Several of the “MS diets” that you may come across, such as the Paleo and ketogenic diets, are actually ones that have been popularized for management of other conditions. Their impact on multiple sclerosis (MS) is mainly based on theories or on a few people’s experiences.
That’s not to say that increasing or decreasing your intake of certain foods and nutrients may not help your MS symptoms. It is possible. But it is also possible that it can worsen them. (There is no specific diet that has been proven to cure MS.)
The interaction between nutrition and MS appears complex, and researchers are focusing on objectively assessing the impact of diet on the disease. Studies, however, are small and evidence is still emerging.
Diet Concerns in MS
The scientific evidence to back up any diet at this time is scant, and of the information available, the results are mixed and sometimes challenging to interpret. For example, vitamin D deficiency and vitamin B12 deficiency may be associated with MS, but it isn’t clear whether this has any practical implications in disease management.
Besides a potential lack of efficacy of certain diets, however, some dietary changes pose particular concerns for people with MS. Among them:
- Some diets may be too restrictive. If a plan is deficient in important nutrients, it can cause more harm than good. (Diets that eliminate certain foods often necessitate taking vitamins to prevent nutritional deficiencies.)
- Recommended components (for example, cod liver oil in the Swank Diet) may result in accidentally taking in toxic amounts, which can also be harmful.
- It’s possible that some inflammatory foods may exacerbate MS symptoms.
The following diets are ones that are popular in the MS community.
Paleolithic (Paleo) Diet
This diet has been promoted for overall health and weight loss for years. It gained popularity as a way to manage MS symptoms when Terry Wahls, MD, a physician who has secondary progressive multiple sclerosis, began studying its benefits.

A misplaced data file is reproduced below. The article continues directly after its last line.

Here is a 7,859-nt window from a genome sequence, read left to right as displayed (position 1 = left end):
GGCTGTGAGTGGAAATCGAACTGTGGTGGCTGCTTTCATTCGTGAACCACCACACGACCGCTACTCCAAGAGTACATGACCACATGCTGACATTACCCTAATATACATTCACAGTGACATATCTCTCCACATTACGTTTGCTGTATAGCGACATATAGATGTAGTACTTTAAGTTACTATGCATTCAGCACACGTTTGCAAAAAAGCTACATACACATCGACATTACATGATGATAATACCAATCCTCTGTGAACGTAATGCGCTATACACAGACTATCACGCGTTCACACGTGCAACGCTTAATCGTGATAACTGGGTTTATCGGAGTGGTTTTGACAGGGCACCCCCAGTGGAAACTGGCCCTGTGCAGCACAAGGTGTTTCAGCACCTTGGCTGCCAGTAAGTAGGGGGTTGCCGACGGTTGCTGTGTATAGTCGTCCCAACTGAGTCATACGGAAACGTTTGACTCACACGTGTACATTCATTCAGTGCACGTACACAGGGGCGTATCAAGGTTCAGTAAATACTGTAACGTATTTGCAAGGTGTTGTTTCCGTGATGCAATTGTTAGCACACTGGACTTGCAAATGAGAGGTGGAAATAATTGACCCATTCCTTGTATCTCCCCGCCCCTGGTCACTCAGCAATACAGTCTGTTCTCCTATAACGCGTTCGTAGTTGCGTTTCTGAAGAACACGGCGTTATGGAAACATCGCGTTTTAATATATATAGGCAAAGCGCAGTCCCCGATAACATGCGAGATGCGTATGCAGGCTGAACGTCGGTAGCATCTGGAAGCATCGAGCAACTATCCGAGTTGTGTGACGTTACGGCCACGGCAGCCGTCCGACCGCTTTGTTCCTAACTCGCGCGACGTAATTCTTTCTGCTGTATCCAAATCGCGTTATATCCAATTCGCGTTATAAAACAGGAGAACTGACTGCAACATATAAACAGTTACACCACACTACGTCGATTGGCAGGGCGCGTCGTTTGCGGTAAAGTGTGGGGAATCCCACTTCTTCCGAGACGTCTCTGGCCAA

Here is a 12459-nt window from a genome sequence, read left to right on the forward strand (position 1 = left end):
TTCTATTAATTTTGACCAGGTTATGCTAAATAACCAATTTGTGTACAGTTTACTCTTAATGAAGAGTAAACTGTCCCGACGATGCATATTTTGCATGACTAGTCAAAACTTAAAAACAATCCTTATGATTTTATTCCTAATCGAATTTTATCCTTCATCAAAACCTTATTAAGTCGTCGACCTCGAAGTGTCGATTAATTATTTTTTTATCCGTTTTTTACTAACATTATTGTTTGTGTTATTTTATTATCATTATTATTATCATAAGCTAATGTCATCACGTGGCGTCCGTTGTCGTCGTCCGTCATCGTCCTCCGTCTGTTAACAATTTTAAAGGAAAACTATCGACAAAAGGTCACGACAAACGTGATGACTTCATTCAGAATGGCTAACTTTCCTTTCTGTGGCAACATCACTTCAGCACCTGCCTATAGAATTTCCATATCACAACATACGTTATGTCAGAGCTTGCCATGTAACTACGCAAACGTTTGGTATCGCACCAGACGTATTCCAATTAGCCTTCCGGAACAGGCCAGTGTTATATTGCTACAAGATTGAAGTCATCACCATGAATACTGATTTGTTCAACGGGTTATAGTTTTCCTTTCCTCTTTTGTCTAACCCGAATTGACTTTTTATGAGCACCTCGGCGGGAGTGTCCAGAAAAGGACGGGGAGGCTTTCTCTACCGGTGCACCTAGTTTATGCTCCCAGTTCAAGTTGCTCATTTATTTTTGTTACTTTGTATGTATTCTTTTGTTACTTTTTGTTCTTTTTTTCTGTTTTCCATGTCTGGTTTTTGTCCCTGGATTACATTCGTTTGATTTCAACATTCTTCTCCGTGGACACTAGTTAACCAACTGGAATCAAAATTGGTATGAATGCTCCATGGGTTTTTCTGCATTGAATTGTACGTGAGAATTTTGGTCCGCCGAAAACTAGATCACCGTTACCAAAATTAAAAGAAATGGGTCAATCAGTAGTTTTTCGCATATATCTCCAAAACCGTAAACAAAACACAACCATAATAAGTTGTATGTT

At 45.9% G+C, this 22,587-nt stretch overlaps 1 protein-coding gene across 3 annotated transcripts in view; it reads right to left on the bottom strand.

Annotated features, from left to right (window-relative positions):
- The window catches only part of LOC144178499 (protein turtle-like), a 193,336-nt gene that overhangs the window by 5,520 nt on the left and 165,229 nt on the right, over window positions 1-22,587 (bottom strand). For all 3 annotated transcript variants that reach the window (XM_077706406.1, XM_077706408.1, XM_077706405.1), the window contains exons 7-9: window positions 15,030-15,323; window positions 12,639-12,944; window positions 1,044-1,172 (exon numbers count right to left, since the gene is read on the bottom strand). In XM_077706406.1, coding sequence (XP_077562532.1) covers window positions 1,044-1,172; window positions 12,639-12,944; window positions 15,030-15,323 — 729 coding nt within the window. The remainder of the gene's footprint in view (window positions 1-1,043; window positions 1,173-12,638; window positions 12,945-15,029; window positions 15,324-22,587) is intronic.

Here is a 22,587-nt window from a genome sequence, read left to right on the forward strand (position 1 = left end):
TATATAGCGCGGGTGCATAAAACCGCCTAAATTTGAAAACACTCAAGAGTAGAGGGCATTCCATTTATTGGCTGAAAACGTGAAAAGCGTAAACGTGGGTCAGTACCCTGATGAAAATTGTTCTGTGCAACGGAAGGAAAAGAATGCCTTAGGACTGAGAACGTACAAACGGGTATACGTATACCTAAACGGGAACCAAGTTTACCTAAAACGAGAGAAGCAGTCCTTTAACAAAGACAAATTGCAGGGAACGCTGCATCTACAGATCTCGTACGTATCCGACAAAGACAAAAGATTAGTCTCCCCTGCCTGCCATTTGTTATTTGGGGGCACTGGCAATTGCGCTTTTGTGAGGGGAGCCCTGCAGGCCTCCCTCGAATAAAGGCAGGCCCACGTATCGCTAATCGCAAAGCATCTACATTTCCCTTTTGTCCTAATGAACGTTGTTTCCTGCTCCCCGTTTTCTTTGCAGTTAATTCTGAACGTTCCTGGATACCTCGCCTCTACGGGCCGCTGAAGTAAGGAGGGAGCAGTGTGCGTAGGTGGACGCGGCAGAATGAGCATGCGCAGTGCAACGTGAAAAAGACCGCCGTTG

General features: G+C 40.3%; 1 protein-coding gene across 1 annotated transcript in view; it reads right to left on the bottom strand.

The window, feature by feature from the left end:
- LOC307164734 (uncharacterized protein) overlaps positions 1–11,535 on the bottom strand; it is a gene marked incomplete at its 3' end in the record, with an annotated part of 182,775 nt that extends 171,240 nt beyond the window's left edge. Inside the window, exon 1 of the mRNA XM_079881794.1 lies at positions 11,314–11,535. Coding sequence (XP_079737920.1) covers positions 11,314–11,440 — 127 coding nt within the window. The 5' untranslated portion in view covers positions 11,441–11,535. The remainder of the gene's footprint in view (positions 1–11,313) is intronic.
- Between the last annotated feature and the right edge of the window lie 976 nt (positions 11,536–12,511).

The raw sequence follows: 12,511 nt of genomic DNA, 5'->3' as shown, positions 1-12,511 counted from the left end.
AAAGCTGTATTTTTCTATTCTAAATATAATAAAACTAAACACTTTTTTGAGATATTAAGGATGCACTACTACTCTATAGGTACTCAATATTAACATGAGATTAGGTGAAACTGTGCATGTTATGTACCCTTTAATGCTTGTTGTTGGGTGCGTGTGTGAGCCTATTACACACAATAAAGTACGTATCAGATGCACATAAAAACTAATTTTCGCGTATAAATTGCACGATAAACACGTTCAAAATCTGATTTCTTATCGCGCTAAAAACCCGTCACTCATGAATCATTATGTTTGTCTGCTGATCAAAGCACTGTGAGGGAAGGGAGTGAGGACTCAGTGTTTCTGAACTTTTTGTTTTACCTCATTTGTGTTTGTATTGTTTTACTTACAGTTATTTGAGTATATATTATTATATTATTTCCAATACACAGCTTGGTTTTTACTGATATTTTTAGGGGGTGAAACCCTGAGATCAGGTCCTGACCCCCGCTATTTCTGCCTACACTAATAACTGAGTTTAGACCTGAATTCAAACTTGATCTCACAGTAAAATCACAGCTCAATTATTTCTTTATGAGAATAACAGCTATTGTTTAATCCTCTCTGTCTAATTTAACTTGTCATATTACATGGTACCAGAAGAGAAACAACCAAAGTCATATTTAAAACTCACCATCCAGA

Dr. Wahls, who was wheelchair-dependent due to her MS, credits a modified Paleolithic diet (along with physical therapy and neuromuscular electrical stimulation) with regaining her ability to walk again.
There are many variations of the Paleo diet—all are protein-heavy (especially animal sources) and do not include processed foods.
The Wahls Elimination (WahlsElim) Diet is a modified Paleo diet that consists mainly of vegetables, fruit, omega-3 oils, animal protein, and plant protein (for example, legumes and nuts). The diet calls for the elimination of gluten, dairy, and eggs.
Several small studies have shown a positive impact of the diet on MS symptoms, including a reduction of fatigue. The effects of the Paleo diet and the Wahls Elimination (WahlsElim) Diet are still being investigated as experts attempt to validate whether there is reliable objective evidence that they could play a role in the management of MS.
The Swank Diet was discovered by Roy Swan, MD, in the mid-1950s. He reported his results 20 years later, after following his own patients on the diet. Results revealed that people who adhered to this diet were less likely to experience disability progression and death from MS-related causes.
The Swank Diet is low in fat, allowing no more than 15 grams of saturated fat and no more than 20 to 50 grams of unsaturated fat and oils per day. The diet allows up to 3 ounces of red meat weekly, and only dairy products that contain 1% or less of butterfat are permitted—so, no butter or imitation dairy products like margarine. Processed foods are not permitted.